By Cathleen Powell
First published on The Conversation Africa
South Africans sighed with relief when the Constitutional Court recently handed down a judgment in the country’s social grant saga, averting a catastrophic constitutional crisis. About 17-million social grant beneficiaries would not be left without support. Unfortunately, while the court saved the country from one constitutional crisis, it also revealed the depth of the crisis South Africa is still in: one that’s worsening daily.
The crisis the country faces is that no matter how hard the courts try to protect the public from its delinquent government, they are failing. This is partly because most of the executive demonstrates repeatedly that it sees the orders of the court as a mere obstruction to be overcome, and considers the moral authority of the court irrelevant.
The courts can, as done in this case, push further into monitoring, but the truth is they have no capacity to monitor effectively and no force at their disposal to make the government obey them. The police, prison services and defence force answer to the executive, not to them.
The Constitutional Court’s two main jobs
When the Constitutional Court decides a case, it has two main jobs: to make a finding on the law, and to construct a remedy that will solve the problem. The Constitution allows the court a wide latitude to issue “any order that is just and equitable”.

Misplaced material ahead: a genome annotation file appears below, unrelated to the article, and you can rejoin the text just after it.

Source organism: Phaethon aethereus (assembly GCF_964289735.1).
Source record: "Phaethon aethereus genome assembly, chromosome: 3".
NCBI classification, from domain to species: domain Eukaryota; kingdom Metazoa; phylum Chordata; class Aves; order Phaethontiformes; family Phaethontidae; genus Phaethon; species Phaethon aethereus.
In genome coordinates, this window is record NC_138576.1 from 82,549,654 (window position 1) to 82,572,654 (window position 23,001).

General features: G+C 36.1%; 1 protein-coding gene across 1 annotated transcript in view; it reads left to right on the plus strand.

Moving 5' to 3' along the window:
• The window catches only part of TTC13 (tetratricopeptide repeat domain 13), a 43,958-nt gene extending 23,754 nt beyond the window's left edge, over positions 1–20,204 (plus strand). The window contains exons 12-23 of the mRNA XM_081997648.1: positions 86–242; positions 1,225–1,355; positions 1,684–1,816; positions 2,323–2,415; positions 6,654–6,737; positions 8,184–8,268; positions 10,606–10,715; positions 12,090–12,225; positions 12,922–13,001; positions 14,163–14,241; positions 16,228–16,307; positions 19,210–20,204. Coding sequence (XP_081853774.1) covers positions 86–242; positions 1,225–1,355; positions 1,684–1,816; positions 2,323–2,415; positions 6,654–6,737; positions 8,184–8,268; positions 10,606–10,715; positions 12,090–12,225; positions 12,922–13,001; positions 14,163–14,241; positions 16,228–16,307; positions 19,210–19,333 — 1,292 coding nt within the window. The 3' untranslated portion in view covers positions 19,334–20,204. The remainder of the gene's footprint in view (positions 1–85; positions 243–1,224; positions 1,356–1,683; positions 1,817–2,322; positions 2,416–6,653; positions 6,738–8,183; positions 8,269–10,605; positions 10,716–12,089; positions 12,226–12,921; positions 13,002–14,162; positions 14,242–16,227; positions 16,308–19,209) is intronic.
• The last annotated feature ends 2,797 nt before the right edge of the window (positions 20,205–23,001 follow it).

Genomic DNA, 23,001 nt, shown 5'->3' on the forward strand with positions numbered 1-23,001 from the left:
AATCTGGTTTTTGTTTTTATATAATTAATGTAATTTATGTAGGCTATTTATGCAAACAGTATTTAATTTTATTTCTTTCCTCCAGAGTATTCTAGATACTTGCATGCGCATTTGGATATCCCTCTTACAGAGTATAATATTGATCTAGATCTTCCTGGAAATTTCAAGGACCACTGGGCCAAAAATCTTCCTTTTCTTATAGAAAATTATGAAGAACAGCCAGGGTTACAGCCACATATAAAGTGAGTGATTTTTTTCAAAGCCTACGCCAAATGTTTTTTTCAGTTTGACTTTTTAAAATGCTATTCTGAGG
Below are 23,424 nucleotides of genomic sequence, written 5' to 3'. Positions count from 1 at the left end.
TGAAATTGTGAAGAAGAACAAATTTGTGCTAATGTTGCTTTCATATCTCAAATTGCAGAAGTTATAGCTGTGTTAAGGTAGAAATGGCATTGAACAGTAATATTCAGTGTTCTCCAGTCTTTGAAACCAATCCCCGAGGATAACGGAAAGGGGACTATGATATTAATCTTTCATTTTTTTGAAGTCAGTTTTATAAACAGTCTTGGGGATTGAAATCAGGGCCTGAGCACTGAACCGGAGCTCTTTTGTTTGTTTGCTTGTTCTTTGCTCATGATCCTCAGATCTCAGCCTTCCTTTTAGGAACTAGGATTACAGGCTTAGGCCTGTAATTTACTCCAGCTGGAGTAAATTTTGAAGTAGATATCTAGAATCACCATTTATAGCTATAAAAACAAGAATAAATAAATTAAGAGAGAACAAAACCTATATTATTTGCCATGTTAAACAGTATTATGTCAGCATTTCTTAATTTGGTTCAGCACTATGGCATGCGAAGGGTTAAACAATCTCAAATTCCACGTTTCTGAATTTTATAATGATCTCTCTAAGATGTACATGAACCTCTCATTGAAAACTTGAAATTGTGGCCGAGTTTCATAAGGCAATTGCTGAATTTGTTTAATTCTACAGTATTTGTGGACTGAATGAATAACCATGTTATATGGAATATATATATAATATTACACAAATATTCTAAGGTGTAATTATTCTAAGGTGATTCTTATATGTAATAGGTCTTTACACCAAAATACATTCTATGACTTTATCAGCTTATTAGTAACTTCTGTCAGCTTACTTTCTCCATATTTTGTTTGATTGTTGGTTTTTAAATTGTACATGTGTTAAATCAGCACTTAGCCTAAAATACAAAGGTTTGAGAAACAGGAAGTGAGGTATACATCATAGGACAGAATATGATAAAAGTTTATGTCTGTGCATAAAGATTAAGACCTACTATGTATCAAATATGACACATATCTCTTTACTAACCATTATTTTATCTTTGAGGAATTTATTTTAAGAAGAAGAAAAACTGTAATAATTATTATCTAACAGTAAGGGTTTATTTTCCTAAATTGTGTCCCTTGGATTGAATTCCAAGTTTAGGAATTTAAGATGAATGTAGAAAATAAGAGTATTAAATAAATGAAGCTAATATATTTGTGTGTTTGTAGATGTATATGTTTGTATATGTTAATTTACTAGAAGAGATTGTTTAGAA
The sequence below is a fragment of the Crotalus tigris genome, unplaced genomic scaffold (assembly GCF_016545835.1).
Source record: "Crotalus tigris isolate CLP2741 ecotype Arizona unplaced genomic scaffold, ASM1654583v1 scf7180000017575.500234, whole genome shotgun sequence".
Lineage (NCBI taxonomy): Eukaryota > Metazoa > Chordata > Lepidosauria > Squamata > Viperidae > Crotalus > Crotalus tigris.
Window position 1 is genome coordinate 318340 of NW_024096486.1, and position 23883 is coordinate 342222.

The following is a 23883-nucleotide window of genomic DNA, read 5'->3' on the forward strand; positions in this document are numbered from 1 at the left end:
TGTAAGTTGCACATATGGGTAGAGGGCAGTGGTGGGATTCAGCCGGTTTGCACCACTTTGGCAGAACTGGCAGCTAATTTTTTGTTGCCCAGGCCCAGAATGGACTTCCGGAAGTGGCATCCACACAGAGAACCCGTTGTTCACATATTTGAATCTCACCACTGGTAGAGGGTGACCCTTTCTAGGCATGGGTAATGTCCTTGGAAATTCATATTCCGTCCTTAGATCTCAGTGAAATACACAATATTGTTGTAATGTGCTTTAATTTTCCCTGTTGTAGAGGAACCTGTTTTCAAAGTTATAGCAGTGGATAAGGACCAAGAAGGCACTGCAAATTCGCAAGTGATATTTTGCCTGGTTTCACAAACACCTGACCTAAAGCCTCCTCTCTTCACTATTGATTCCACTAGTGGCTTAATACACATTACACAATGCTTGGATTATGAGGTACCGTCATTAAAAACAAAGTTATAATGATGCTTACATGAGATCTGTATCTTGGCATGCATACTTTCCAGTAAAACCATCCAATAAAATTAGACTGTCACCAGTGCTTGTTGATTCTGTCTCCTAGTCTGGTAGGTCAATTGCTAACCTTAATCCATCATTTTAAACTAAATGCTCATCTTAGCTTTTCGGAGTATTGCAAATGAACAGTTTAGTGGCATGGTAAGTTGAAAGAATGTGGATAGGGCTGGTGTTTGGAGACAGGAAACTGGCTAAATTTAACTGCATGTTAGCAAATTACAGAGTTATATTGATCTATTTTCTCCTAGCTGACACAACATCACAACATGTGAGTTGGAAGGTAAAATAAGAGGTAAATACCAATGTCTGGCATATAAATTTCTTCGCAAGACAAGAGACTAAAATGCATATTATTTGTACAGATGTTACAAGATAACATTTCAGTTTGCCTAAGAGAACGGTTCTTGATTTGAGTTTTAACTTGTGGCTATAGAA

But the court needs to ensure that it doesn’t intrude on the other two branches of government, namely the legislature and the executive. So when it finds legislation unconstitutional, it will, where possible, not reword the legislation itself, but suspend its declaration of invalidity to give the legislature time to pass a new law which fixes the problem.
Even if it declares executive conduct unconstitutional, the court will be careful not to dictate what conduct should replace it. This is in keeping with the principle that the executive is tasked to formulate policy and put laws into effect.
Trouble is: what if the other two branches of government are either dysfunctional or uninterested in fulfilling their obligations?
The Constitutional Court has had to rule on the contract between the South African Social Security Agency (Sassa) and Cash Paymaster Services (CPS) three times: in 2013, 2014 and 2017. In 2013 the court found major flaws in the tender process that awarded the R10 billion job of distributing social grants. Among other flaws was the manipulation of the tender process to favour CPS.
In fashioning a remedy, the court faced a serious problem: CPS was already distributing the grants nationwide. Simply to order the company to stop, when nobody else was ready to take over, would deprive South Africa’s most vulnerable people of their only support.
The court thus requested further information from the parties before handing down its final order. In 2014, it produced a nuanced remedy, invalidating the granting of the contract, but suspending its declaration of invalidity for the period in which the tender process was rerun.
Sassa also had the option to distribute the grants itself, in which case the declaration of invalidity would be suspended for the entire term of the original CPS contract. The court did, however, impose a “structural interdict”, a remedy which requires the department to report to it regularly until it has complied with the order. This remedy was meant to ensure that the department conducted a proper, competitive tender process this time, or took over the work itself.
But it didn’t work out this way. In March 2017, less than a month before expiry of the CPS contract, no new tender had been awarded and Sassa was in no position to distribute the grants itself.